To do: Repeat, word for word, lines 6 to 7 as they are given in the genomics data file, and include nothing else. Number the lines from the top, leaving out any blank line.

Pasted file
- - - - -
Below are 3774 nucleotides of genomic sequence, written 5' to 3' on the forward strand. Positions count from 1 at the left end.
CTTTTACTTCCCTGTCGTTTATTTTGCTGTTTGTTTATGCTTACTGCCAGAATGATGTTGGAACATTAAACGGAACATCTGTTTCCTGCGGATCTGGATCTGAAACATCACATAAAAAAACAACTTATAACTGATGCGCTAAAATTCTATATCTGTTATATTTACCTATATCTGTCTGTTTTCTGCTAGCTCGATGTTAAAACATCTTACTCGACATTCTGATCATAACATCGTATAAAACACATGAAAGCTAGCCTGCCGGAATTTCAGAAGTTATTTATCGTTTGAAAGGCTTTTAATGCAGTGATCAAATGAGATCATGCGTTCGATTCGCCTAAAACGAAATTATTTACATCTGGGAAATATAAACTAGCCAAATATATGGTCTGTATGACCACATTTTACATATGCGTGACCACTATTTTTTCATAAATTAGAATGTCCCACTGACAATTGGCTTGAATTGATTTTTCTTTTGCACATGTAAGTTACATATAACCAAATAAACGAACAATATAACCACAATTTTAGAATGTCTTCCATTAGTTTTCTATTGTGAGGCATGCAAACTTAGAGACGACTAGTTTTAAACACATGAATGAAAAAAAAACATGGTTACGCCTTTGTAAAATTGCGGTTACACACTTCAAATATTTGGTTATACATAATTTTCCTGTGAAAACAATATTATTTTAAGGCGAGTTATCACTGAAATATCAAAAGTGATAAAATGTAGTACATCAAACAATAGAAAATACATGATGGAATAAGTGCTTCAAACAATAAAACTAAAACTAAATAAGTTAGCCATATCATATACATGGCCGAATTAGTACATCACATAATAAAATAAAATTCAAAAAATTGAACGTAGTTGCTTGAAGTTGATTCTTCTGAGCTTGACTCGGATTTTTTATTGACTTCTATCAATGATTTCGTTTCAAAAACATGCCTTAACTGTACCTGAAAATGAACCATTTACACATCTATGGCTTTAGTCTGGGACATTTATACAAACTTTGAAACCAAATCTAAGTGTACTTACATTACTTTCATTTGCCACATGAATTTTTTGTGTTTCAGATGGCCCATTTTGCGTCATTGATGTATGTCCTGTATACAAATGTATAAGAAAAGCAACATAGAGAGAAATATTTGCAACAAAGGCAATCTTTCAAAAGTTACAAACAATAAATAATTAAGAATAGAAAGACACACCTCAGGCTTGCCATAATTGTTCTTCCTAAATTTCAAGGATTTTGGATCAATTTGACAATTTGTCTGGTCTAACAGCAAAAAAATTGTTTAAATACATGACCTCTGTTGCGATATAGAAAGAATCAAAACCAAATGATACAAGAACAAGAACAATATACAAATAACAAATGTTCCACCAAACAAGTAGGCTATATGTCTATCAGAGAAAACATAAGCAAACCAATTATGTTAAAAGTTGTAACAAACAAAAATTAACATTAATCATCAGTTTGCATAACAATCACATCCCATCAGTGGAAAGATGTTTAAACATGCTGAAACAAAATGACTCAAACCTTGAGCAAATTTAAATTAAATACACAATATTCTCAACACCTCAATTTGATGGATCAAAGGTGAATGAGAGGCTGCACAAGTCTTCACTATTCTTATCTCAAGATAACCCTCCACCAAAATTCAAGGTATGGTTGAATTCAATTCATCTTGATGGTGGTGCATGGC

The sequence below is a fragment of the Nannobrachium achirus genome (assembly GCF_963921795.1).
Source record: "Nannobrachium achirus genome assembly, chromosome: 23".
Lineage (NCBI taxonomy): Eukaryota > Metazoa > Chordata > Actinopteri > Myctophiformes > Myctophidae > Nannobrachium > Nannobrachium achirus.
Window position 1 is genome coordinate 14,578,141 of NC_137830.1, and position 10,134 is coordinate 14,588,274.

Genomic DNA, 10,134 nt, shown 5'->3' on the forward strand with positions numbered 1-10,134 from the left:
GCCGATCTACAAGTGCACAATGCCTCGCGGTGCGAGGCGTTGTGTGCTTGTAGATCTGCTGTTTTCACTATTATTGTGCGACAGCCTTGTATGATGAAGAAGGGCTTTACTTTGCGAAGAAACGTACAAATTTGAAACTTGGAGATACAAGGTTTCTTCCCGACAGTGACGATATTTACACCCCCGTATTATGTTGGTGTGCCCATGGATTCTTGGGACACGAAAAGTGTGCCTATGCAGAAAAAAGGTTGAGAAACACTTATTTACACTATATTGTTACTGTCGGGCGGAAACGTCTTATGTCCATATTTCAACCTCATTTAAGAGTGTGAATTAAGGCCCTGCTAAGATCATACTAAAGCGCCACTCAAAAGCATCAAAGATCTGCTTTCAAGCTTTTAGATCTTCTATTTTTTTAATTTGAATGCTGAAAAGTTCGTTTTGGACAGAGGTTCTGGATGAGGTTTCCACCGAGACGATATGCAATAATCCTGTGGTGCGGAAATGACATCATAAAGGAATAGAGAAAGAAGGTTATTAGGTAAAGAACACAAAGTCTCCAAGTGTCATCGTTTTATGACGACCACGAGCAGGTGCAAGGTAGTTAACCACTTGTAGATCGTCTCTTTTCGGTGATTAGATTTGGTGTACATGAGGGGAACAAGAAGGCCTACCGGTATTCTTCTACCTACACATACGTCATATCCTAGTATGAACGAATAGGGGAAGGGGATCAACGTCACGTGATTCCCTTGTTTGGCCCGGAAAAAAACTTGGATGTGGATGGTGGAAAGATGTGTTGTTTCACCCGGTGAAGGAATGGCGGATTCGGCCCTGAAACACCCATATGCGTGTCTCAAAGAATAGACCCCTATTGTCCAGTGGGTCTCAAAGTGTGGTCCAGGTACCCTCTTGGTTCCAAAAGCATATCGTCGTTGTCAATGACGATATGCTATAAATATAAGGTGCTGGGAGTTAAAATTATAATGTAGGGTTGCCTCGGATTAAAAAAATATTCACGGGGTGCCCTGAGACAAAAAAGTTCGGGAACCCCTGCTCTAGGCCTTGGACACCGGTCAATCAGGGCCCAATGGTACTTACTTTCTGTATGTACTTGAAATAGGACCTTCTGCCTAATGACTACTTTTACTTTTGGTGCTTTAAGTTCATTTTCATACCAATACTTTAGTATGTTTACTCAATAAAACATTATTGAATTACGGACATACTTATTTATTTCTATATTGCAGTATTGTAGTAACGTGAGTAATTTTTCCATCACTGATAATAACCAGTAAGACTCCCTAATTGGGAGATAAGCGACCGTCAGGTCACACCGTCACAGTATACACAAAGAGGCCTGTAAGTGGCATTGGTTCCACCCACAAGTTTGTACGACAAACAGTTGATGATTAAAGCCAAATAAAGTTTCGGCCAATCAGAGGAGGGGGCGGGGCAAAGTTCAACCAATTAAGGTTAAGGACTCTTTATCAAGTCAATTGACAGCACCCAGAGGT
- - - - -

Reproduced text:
Window position 1 is genome coordinate 14,578,141 of NC_137830.1, and position 10,134 is coordinate 14,588,274.

Genomic DNA, 10,134 nt, shown 5'->3' on the forward strand with positions numbered 1-10,134 from the left: